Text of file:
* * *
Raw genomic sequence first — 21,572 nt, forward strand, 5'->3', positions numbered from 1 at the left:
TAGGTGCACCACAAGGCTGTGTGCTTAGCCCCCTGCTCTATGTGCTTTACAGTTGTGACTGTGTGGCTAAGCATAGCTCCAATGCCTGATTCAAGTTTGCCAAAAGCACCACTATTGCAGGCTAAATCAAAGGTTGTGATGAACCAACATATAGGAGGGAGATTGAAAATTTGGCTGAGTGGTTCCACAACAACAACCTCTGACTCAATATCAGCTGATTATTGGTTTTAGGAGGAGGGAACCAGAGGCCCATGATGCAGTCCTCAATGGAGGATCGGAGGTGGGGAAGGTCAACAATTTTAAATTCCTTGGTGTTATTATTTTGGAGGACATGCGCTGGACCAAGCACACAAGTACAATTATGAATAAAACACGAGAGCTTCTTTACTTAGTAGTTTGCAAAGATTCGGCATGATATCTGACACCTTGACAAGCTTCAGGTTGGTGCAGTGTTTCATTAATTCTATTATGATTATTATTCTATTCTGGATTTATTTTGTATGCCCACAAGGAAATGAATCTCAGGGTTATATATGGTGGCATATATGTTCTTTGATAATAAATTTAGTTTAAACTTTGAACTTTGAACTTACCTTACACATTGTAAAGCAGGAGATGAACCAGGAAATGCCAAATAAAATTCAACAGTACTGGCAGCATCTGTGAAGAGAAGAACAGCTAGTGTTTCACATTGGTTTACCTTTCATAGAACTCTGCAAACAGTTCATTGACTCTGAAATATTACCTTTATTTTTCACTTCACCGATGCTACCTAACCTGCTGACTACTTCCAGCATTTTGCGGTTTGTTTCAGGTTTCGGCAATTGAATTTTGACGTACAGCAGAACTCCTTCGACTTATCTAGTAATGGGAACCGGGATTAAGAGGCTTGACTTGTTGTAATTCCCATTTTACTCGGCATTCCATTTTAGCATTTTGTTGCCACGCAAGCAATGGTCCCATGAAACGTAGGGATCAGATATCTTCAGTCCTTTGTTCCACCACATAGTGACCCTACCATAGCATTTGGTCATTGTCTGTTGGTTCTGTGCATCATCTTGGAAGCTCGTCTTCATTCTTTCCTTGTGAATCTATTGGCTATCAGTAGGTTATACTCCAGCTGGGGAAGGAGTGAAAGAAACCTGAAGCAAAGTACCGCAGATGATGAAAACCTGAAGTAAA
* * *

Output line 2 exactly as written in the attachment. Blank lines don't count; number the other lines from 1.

TAGGTGCACCACAAGGCTGTGTGCTTAGCCCCCTGCTCTATGTGCTTTACAGTTGTGACTGTGTGGCTAAGCATAGCTCCAATGCCTGATTCAAGTTTGCCAAAAGCACCACTATTGCAGGCTAAATCAAAGGTTGTGATGAACCAACATATAGGAGGGAGATTGAAAATTTGGCTGAGTGGTTCCACAACAACAACCTCTGACTCAATATCAGCTGATTATTGGTTTTAGGAGGAGGGAACCAGAGGCCCATGATGCAGTCCTCAATGGAGGATCGGAGGTGGGGAAGGTCAACAATTTTAAATTCCTTGGTGTTATTATTTTGGAGGACATGCGCTGGACCAAGCACACAAGTACAATTATGAATAAAACACGAGAGCTTCTTTACTTAGTAGTTTGCAAAGATTCGGCATGATATCTGACACCTTGACAAGCTTCAGGTTGGTGCAGTGTTTCATTAATTCTATTATGATTATTATTCTATTCTGGATTTATTTTGTATGCCCACAAGGAAATGAATCTCAGGGTTATATATGGTGGCATATATGTTCTTTGATAATAAATTTAGTTTAAACTTTGAACTTTGAACTTACCTTACACATTGTAAAGCAGGAGATGAACCAGGAAATGCCAAATAAAATTCAACAGTACTGGCAGCATCTGTGAAGAGAAGAACAGCTAGTGTTTCACATTGGTTTACCTTTCATAGAACTCTGCAAACAGTTCATTGACTCTGAAATATTACCTTTATTTTTCACTTCACCGATGCTACCTAACCTGCTGACTACTTCCAGCATTTTGCGGTTTGTTTCAGGTTTCGGCAATTGAATTTTGACGTACAGCAGAACTCCTTCGACTTATCTAGTAATGGGAACCGGGATTAAGAGGCTTGACTTGTTGTAATTCCCATTTTACTCGGCATTCCATTTTAGCATTTTGTTGCCACGCAAGCAATGGTCCCATGAAACGTAGGGATCAGATATCTTCAGTCCTTTGTTCCACCACATAGTGACCCTACCATAGCATTTGGTCATTGTCTGTTGGTTCTGTGCATCATCTTGGAAGCTCGTCTTCATTCTTTCCTTGTGAATCTATTGGCTATCAGTAGGTTATACTCCAGCTGGGGAAGGAGTGAAAGAAACCTGAAGCAAAGTACCGCAGATGATGAAAACCTGAAGTAAA